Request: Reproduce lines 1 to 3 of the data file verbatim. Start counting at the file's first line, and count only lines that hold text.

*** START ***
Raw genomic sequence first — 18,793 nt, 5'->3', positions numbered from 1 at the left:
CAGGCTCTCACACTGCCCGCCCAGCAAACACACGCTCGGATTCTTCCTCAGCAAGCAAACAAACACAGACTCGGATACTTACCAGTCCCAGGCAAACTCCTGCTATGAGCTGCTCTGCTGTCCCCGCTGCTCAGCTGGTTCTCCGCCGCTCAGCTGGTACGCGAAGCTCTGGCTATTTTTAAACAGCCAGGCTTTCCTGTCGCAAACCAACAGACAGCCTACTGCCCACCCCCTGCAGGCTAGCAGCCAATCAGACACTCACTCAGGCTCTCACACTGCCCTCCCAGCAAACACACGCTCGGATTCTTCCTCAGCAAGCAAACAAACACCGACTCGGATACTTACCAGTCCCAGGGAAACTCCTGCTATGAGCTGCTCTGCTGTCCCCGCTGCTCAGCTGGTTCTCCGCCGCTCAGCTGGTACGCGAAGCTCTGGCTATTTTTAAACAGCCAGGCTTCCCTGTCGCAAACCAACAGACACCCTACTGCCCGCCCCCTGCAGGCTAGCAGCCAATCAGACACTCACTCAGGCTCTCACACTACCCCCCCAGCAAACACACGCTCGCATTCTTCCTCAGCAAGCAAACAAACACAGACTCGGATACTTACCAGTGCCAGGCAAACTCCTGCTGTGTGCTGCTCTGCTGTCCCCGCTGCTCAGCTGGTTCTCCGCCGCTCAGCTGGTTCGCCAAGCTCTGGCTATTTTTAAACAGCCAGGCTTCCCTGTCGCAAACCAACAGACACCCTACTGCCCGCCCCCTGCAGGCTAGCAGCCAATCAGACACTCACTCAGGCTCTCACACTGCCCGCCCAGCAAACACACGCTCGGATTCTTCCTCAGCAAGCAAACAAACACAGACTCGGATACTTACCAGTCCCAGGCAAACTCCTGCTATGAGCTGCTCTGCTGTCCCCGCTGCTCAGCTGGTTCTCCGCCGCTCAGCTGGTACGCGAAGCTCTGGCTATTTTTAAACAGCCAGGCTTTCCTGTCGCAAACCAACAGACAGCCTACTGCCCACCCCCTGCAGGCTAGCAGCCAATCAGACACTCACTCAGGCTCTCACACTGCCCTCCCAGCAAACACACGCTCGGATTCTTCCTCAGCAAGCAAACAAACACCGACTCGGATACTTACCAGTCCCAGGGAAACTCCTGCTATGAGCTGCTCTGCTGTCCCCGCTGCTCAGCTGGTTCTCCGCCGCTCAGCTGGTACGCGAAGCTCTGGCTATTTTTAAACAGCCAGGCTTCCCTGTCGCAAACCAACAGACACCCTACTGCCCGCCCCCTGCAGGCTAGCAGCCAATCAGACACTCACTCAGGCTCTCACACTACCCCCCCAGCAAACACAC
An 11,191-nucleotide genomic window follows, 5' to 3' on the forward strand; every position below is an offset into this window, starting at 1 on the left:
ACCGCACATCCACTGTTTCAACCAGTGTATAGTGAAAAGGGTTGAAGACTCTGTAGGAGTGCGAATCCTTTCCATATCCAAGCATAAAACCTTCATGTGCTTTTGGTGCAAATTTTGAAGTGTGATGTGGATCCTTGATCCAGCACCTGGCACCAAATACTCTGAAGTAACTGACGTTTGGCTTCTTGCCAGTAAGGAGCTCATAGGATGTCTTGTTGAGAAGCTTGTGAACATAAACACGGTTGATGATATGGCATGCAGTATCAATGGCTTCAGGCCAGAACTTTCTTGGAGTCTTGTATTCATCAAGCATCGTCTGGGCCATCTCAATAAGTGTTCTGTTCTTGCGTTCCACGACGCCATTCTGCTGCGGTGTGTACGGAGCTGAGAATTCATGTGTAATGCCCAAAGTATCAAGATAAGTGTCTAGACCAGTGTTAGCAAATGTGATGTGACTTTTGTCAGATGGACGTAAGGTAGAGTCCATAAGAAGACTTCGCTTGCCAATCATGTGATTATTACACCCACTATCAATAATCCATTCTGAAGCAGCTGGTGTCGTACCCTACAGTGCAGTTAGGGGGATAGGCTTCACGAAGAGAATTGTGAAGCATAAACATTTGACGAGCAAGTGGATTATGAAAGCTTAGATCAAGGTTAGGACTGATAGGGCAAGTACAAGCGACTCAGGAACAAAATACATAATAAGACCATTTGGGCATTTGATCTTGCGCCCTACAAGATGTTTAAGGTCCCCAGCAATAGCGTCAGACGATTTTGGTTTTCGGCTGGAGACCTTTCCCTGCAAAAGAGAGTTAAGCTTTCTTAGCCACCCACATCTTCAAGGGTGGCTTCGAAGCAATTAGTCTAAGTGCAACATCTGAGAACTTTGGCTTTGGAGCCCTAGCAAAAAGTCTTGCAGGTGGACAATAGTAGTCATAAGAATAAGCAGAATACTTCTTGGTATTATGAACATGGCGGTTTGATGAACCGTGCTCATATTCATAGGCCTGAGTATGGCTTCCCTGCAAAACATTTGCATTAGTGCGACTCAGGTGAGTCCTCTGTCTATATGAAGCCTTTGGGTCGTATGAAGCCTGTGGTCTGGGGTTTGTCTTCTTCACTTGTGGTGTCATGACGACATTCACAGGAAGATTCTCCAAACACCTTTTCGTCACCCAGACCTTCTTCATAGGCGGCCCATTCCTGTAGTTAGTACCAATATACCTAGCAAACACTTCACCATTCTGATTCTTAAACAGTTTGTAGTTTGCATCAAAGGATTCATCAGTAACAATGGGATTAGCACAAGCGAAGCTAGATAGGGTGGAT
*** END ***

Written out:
Raw genomic sequence first — 18,793 nt, 5'->3', positions numbered from 1 at the left:
CAGGCTCTCACACTGCCCGCCCAGCAAACACACGCTCGGATTCTTCCTCAGCAAGCAAACAAACACAGACTCGGATACTTACCAGTCCCAGGCAAACTCCTGCTATGAGCTGCTCTGCTGTCCCCGCTGCTCAGCTGGTTCTCCGCCGCTCAGCTGGTACGCGAAGCTCTGGCTATTTTTAAACAGCCAGGCTTTCCTGTCGCAAACCAACAGACAGCCTACTGCCCACCCCCTGCAGGCTAGCAGCCAATCAGACACTCACTCAGGCTCTCACACTGCCCTCCCAGCAAACACACGCTCGGATTCTTCCTCAGCAAGCAAACAAACACCGACTCGGATACTTACCAGTCCCAGGGAAACTCCTGCTATGAGCTGCTCTGCTGTCCCCGCTGCTCAGCTGGTTCTCCGCCGCTCAGCTGGTACGCGAAGCTCTGGCTATTTTTAAACAGCCAGGCTTCCCTGTCGCAAACCAACAGACACCCTACTGCCCGCCCCCTGCAGGCTAGCAGCCAATCAGACACTCACTCAGGCTCTCACACTACCCCCCCAGCAAACACACGCTCGCATTCTTCCTCAGCAAGCAAACAAACACAGACTCGGATACTTACCAGTGCCAGGCAAACTCCTGCTGTGTGCTGCTCTGCTGTCCCCGCTGCTCAGCTGGTTCTCCGCCGCTCAGCTGGTTCGCCAAGCTCTGGCTATTTTTAAACAGCCAGGCTTCCCTGTCGCAAACCAACAGACACCCTACTGCCCGCCCCCTGCAGGCTAGCAGCCAATCAGACACTCACTCAGGCTCTCACACTGCCCGCCCAGCAAACACACGCTCGGATTCTTCCTCAGCAAGCAAACAAACACAGACTCGGATACTTACCAGTCCCAGGCAAACTCCTGCTATGAGCTGCTCTGCTGTCCCCGCTGCTCAGCTGGTTCTCCGCCGCTCAGCTGGTACGCGAAGCTCTGGCTATTTTTAAACAGCCAGGCTTTCCTGTCGCAAACCAACAGACAGCCTACTGCCCACCCCCTGCAGGCTAGCAGCCAATCAGACACTCACTCAGGCTCTCACACTGCCCTCCCAGCAAACACACGCTCGGATTCTTCCTCAGCAAGCAAACAAACACCGACTCGGATACTTACCAGTCCCAGGGAAACTCCTGCTATGAGCTGCTCTGCTGTCCCCGCTGCTCAGCTGGTTCTCCGCCGCTCAGCTGGTACGCGAAGCTCTGGCTATTTTTAAACAGCCAGGCTTCCCTGTCGCAAACCAACAGACACCCTACTGCCCGCCCCCTGCAGGCTAGCAGCCAATCAGACACTCACTCAGGCTCTCACACTACCCCCCCAGCAAACACAC
An 11,191-nucleotide genomic window follows, 5' to 3' on the forward strand; every position below is an offset into this window, starting at 1 on the left: